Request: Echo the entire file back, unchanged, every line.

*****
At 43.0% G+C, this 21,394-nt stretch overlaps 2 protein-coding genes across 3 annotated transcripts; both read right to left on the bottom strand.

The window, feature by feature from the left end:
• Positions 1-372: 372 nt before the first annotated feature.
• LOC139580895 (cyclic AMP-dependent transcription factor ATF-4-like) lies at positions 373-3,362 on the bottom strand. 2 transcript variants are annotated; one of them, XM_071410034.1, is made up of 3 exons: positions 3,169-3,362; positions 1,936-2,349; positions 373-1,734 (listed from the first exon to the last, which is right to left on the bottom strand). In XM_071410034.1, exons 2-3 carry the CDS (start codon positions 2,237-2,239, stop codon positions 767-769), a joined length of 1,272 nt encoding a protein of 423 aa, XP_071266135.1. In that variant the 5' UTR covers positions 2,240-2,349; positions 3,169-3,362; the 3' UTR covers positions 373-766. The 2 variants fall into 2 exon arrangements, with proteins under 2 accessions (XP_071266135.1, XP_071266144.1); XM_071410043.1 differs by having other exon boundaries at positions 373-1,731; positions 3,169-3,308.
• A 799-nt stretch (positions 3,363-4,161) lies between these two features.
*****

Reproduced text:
At 43.0% G+C, this 21,394-nt stretch overlaps 2 protein-coding genes across 3 annotated transcripts; both read right to left on the bottom strand.

The window, feature by feature from the left end:
• Positions 1-372: 372 nt before the first annotated feature.
• LOC139580895 (cyclic AMP-dependent transcription factor ATF-4-like) lies at positions 373-3,362 on the bottom strand. 2 transcript variants are annotated; one of them, XM_071410034.1, is made up of 3 exons: positions 3,169-3,362; positions 1,936-2,349; positions 373-1,734 (listed from the first exon to the last, which is right to left on the bottom strand). In XM_071410034.1, exons 2-3 carry the CDS (start codon positions 2,237-2,239, stop codon positions 767-769), a joined length of 1,272 nt encoding a protein of 423 aa, XP_071266135.1. In that variant the 5' UTR covers positions 2,240-2,349; positions 3,169-3,362; the 3' UTR covers positions 373-766. The 2 variants fall into 2 exon arrangements, with proteins under 2 accessions (XP_071266135.1, XP_071266144.1); XM_071410043.1 differs by having other exon boundaries at positions 373-1,731; positions 3,169-3,308.
• A 799-nt stretch (positions 3,363-4,161) lies between these two features.